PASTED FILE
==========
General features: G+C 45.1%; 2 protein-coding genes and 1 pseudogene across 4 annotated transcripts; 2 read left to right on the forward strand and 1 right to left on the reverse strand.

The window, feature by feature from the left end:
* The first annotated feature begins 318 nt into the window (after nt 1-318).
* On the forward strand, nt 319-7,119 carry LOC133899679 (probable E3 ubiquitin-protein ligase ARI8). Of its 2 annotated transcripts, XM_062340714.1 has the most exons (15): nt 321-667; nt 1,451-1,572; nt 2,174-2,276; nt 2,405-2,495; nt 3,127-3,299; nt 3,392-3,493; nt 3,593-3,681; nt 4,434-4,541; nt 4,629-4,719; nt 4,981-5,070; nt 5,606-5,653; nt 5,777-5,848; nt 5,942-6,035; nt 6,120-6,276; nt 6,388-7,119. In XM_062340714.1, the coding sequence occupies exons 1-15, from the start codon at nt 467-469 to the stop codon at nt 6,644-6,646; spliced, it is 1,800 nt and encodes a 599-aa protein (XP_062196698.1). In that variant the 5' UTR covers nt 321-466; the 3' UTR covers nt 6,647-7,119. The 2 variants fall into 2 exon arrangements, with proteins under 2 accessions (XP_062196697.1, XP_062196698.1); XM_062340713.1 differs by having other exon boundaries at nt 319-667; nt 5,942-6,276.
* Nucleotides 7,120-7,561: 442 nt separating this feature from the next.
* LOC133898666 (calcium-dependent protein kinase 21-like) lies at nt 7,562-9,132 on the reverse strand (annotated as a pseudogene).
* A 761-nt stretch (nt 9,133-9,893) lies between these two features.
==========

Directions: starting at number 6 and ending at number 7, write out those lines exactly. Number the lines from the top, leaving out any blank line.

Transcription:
* LOC133898666 (calcium-dependent protein kinase 21-like) lies at nt 7,562-9,132 on the reverse strand (annotated as a pseudogene).
* A 761-nt stretch (nt 9,133-9,893) lies between these two features.